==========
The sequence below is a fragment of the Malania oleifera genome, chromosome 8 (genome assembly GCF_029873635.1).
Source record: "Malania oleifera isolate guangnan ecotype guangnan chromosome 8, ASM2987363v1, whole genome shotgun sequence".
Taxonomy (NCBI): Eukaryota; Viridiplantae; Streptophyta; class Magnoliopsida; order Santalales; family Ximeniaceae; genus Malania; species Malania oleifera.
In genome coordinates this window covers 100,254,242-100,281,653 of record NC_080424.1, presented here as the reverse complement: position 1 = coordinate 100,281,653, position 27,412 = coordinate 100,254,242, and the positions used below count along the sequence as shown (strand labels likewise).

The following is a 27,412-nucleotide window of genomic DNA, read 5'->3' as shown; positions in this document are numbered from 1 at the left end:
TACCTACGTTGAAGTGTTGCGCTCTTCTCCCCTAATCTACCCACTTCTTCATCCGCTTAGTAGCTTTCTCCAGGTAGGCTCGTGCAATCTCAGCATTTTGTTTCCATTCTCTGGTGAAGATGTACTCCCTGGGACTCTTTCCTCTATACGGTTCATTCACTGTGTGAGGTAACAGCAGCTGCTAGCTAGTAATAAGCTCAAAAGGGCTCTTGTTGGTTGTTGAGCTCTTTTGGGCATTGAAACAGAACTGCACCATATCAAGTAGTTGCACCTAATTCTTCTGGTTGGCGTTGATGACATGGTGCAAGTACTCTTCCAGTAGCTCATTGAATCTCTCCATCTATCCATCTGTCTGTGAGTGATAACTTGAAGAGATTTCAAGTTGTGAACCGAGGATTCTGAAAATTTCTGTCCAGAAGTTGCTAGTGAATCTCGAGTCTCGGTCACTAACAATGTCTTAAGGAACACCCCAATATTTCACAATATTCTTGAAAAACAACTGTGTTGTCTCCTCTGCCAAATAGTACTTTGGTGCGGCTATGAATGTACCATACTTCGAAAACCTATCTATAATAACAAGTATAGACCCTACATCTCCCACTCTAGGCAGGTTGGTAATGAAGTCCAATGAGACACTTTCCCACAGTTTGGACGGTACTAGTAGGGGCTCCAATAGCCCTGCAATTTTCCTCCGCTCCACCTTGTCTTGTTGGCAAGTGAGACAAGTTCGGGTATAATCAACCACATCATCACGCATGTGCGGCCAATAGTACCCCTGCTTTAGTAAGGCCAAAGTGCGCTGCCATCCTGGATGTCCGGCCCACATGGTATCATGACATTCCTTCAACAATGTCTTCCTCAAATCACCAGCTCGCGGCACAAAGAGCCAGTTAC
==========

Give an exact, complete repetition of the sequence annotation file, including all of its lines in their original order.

The sequence below is a fragment of the Malania oleifera genome, chromosome 8 (genome assembly GCF_029873635.1).
Source record: "Malania oleifera isolate guangnan ecotype guangnan chromosome 8, ASM2987363v1, whole genome shotgun sequence".
Taxonomy (NCBI): Eukaryota; Viridiplantae; Streptophyta; class Magnoliopsida; order Santalales; family Ximeniaceae; genus Malania; species Malania oleifera.
In genome coordinates this window covers 100,254,242-100,281,653 of record NC_080424.1, presented here as the reverse complement: position 1 = coordinate 100,281,653, position 27,412 = coordinate 100,254,242, and the positions used below count along the sequence as shown (strand labels likewise).

The following is a 27,412-nucleotide window of genomic DNA, read 5'->3' as shown; positions in this document are numbered from 1 at the left end:
TACCTACGTTGAAGTGTTGCGCTCTTCTCCCCTAATCTACCCACTTCTTCATCCGCTTAGTAGCTTTCTCCAGGTAGGCTCGTGCAATCTCAGCATTTTGTTTCCATTCTCTGGTGAAGATGTACTCCCTGGGACTCTTTCCTCTATACGGTTCATTCACTGTGTGAGGTAACAGCAGCTGCTAGCTAGTAATAAGCTCAAAAGGGCTCTTGTTGGTTGTTGAGCTCTTTTGGGCATTGAAACAGAACTGCACCATATCAAGTAGTTGCACCTAATTCTTCTGGTTGGCGTTGATGACATGGTGCAAGTACTCTTCCAGTAGCTCATTGAATCTCTCCATCTATCCATCTGTCTGTGAGTGATAACTTGAAGAGATTTCAAGTTGTGAACCGAGGATTCTGAAAATTTCTGTCCAGAAGTTGCTAGTGAATCTCGAGTCTCGGTCACTAACAATGTCTTAAGGAACACCCCAATATTTCACAATATTCTTGAAAAACAACTGTGTTGTCTCCTCTGCCAAATAGTACTTTGGTGCGGCTATGAATGTACCATACTTCGAAAACCTATCTATAATAACAAGTATAGACCCTACATCTCCCACTCTAGGCAGGTTGGTAATGAAGTCCAATGAGACACTTTCCCACAGTTTGGACGGTACTAGTAGGGGCTCCAATAGCCCTGCAATTTTCCTCCGCTCCACCTTGTCTTGTTGGCAAGTGAGACAAGTTCGGGTATAATCAACCACATCATCACGCATGTGCGGCCAATAGTACCCCTGCTTTAGTAAGGCCAAAGTGCGCTGCCATCCTGGATGTCCGGCCCACATGGTATCATGACATTCCTTCAACAATGTCTTCCTCAAATCACCAGCTCGCGGCACAAAGAGCCAGTTAC